On Flores Island, Semana Santa events have been cancelled. Health takes priority over traditions. The Indonesian government is struggling to cope with the crisis. In Jakarta Catholics hand out soup and other food to the needy.
Jakarta (AsiaNews) – Many Indonesian Catholics are involved in humanitarian initiatives related to the coronavirus outbreak. So far, there have been 686 cases of infection with 55 deaths across the country.
The Indonesian government has not imposed any strict travel restrictions, but has offered economic aid to those in difficulty, especially low-income workers.
In Kemayoran, central Jakarta, the authorities opened an emergency hospital to treat patients infected with the coronavirus. However, despite aid from abroad, there is a shortage of protective suits for doctors and health personnel.
Many Indonesians lack the means to survive in the current crisis. In this regard, Pemikat, a Catholic association in the Archdiocese of Jakarta, launched a fundraiser to help the neediest.
Over the past two days, the charity has been providing soups and other food to scores of people in the capital.
To raise as much money as possible from Catholics, Pemikat’s appeal urges them “To stay home as we are working for those who suffer, but we need your financial contribution.”
Another national Catholic organisation, Jaringan Katolik Melawan Covid-19, runs a volunteer programme and is raising awareness about the risks associated with the spread of the virus.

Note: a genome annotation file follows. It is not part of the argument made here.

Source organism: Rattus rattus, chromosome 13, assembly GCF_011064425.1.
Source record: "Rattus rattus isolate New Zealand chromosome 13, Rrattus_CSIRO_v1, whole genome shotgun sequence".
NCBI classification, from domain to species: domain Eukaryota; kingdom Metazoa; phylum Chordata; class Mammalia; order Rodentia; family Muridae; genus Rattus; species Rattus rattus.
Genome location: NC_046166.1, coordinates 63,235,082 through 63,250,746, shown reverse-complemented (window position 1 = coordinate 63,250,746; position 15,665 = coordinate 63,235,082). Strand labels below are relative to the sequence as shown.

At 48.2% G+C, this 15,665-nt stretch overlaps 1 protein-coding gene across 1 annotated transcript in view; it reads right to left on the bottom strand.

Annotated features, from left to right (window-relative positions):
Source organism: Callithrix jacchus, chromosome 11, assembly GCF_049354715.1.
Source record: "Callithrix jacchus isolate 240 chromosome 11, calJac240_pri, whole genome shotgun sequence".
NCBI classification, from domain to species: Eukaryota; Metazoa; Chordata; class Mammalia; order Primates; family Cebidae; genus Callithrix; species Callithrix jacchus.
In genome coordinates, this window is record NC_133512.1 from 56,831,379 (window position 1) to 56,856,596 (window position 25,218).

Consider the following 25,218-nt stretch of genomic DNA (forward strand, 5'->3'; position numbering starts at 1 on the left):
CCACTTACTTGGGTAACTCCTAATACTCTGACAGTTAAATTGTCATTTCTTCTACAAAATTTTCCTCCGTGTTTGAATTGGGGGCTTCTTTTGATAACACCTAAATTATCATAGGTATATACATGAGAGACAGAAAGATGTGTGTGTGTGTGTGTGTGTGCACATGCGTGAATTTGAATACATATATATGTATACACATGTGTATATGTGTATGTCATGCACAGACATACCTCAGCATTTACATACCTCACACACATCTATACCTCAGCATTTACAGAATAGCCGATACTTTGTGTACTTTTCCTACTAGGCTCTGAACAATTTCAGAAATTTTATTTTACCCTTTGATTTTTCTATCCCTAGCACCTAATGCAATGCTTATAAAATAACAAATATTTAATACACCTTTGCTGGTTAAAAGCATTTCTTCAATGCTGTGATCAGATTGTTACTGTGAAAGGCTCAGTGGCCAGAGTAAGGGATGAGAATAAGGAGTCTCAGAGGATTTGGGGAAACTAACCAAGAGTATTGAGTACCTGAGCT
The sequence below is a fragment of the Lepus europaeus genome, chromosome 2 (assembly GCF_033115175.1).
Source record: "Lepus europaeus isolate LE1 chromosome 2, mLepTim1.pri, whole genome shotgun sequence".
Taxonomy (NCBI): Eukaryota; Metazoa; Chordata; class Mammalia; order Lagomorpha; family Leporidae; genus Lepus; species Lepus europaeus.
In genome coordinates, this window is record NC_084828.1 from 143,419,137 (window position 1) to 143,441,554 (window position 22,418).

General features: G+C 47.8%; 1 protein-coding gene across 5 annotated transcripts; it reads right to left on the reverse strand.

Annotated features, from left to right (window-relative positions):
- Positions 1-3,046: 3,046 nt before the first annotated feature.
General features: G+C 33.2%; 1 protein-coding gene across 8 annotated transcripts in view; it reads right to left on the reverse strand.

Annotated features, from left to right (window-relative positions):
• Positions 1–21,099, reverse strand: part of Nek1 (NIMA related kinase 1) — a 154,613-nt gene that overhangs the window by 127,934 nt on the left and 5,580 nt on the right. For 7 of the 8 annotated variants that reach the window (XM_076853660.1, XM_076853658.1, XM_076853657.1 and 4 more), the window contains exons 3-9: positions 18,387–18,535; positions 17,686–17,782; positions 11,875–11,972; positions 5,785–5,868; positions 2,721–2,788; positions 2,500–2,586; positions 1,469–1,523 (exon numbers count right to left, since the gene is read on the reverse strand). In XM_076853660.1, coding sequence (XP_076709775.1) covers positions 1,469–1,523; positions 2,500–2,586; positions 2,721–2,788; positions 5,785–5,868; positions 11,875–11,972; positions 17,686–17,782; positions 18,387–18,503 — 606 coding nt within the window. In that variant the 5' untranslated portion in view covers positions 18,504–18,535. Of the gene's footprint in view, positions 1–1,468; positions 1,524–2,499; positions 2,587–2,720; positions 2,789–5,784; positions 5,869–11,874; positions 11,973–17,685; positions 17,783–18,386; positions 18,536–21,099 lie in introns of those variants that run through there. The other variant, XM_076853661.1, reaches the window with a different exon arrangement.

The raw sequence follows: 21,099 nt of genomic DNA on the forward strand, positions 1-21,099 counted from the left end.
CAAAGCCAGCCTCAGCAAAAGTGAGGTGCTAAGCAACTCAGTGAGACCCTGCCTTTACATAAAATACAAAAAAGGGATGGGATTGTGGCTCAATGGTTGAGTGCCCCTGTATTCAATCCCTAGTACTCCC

To prevent contagions, the Indonesian Catholic Church has suspended all public functions until 30 April, including Easter Masses.
The Diocese of Larantuka, on Flores Island (eastern Sunda Islands) cancelled the traditional ‘Semana Santa’ (Holy Week), a festival of Portuguese origin, during which the statue of Mary is carried by a group of faithful through the streets of the city.
For local Catholics, the cancellation of this Easter tradition is a serious blow, also from an economic point of view since the event attracts many tourists.
According to Bishop Fransiskus Kopong Kung of Larantuka, the Catholic community must work to keep its traditions alive, but at such a critical time, people’s health is more important.
“I am really sad about this decision,” said Sister Immaculata, a Larantuka native who now lives in West Kalimantan province, speaking to AsiaNews. “Until last week it seemed the festival would go ahead, but people's health comes first.”